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Wesley’s Covenant Renewal




In his journal entry for August 6, 1755, John Wesley, a minister of the Church of England and the founder of the Methodist movement, wrote:


I mentioned to the congregation another means of increasing serious religion, which has been frequently practiced by our forefathers and attended with eminent blessing; namely, the joining in a covenant to serve God with all our heart and with all our soul.


Wesley’s first formal Covenant Service was held in the French Church at Spitalfields, in those days outside London, on August 11, 1755. Wesley wrote that at the close of that service, “all the people stood up, in testimony of assent, to the number of about 1800 persons. Such a night I scarce ever saw before. Surely the fruit of it shall remain forever.”


The Covenant Service was published as a pamphlet by Wesley in 1780 and was used without alteration for nearly a century. After the time of Wesley, several versions of the Covenant Service were developed, gradually giving Wesley’s material less place in the total service.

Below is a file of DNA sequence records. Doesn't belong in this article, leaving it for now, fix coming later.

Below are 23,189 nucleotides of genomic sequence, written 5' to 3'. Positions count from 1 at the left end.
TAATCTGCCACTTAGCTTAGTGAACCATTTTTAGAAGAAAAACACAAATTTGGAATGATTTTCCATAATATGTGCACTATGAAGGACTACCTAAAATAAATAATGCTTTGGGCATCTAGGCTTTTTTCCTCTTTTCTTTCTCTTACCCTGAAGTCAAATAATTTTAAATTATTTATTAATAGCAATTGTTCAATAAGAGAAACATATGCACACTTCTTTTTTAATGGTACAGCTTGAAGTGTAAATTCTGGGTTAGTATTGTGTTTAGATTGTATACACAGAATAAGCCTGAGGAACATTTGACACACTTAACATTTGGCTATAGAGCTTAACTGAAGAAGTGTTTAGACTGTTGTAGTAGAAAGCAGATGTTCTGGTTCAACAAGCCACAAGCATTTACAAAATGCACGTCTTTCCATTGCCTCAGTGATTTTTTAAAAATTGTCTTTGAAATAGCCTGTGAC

The present service is substantially shorter than the original – at least two to three hours shorter — follows closer our own Sunday pattern of worship, and updates language. Most significant, the liturgy with the invitation to the COVENANT and the COVENANT PRAYER is taken directly from Wesley’s service of 1780.


Many Methodist and Wesleyan churches celebrate the Covenant Service on New Year’s Eve and therefore is sometimes called a Watch Night Service. This service would also be appropriate on one of the Sundays after the Epiphany, during Lent, on a church anniversary, or during a revival or preaching mission. Ideally, the service should be used only once a year.

Towards the end of our service today we will sign (or just write your name) our cards with the Covenant Prayer. Our cards will be collected in one of the offering plates and brought to the altar together with our regular tithes. Next Sunday, which happens to be the last Sunday of Epiphany (also the Sunday before Lent), cards will be returned for you to keep.